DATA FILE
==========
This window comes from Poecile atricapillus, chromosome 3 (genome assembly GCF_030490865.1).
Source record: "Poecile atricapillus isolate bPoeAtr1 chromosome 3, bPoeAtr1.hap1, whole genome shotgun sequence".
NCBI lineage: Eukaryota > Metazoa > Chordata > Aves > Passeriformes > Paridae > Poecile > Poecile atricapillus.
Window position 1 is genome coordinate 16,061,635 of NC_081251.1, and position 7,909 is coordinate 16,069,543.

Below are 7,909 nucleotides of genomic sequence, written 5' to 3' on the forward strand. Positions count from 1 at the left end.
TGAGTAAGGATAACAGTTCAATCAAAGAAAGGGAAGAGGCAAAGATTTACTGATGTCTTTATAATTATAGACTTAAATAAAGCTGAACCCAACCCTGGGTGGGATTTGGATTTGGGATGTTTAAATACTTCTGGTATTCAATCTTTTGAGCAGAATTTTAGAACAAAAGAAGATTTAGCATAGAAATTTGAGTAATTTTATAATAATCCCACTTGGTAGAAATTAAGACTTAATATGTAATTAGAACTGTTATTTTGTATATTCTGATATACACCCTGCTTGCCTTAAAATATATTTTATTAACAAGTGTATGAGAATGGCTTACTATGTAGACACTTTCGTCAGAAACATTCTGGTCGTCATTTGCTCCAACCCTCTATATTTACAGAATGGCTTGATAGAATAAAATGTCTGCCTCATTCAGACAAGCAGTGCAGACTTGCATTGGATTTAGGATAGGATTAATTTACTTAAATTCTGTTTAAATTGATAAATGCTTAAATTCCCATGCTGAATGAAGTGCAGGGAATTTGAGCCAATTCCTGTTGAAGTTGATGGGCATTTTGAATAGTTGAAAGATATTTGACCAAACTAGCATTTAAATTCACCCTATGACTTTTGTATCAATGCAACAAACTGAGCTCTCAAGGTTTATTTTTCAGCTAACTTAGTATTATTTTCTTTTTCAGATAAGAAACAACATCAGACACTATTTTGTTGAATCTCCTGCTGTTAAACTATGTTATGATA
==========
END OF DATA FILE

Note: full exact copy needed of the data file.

This window comes from Poecile atricapillus, chromosome 3 (genome assembly GCF_030490865.1).
Source record: "Poecile atricapillus isolate bPoeAtr1 chromosome 3, bPoeAtr1.hap1, whole genome shotgun sequence".
NCBI lineage: Eukaryota > Metazoa > Chordata > Aves > Passeriformes > Paridae > Poecile > Poecile atricapillus.
Window position 1 is genome coordinate 16,061,635 of NC_081251.1, and position 7,909 is coordinate 16,069,543.

Below are 7,909 nucleotides of genomic sequence, written 5' to 3' on the forward strand. Positions count from 1 at the left end.
TGAGTAAGGATAACAGTTCAATCAAAGAAAGGGAAGAGGCAAAGATTTACTGATGTCTTTATAATTATAGACTTAAATAAAGCTGAACCCAACCCTGGGTGGGATTTGGATTTGGGATGTTTAAATACTTCTGGTATTCAATCTTTTGAGCAGAATTTTAGAACAAAAGAAGATTTAGCATAGAAATTTGAGTAATTTTATAATAATCCCACTTGGTAGAAATTAAGACTTAATATGTAATTAGAACTGTTATTTTGTATATTCTGATATACACCCTGCTTGCCTTAAAATATATTTTATTAACAAGTGTATGAGAATGGCTTACTATGTAGACACTTTCGTCAGAAACATTCTGGTCGTCATTTGCTCCAACCCTCTATATTTACAGAATGGCTTGATAGAATAAAATGTCTGCCTCATTCAGACAAGCAGTGCAGACTTGCATTGGATTTAGGATAGGATTAATTTACTTAAATTCTGTTTAAATTGATAAATGCTTAAATTCCCATGCTGAATGAAGTGCAGGGAATTTGAGCCAATTCCTGTTGAAGTTGATGGGCATTTTGAATAGTTGAAAGATATTTGACCAAACTAGCATTTAAATTCACCCTATGACTTTTGTATCAATGCAACAAACTGAGCTCTCAAGGTTTATTTTTCAGCTAACTTAGTATTATTTTCTTTTTCAGATAAGAAACAACATCAGACACTATTTTGTTGAATCTCCTGCTGTTAAACTATGTTATGATA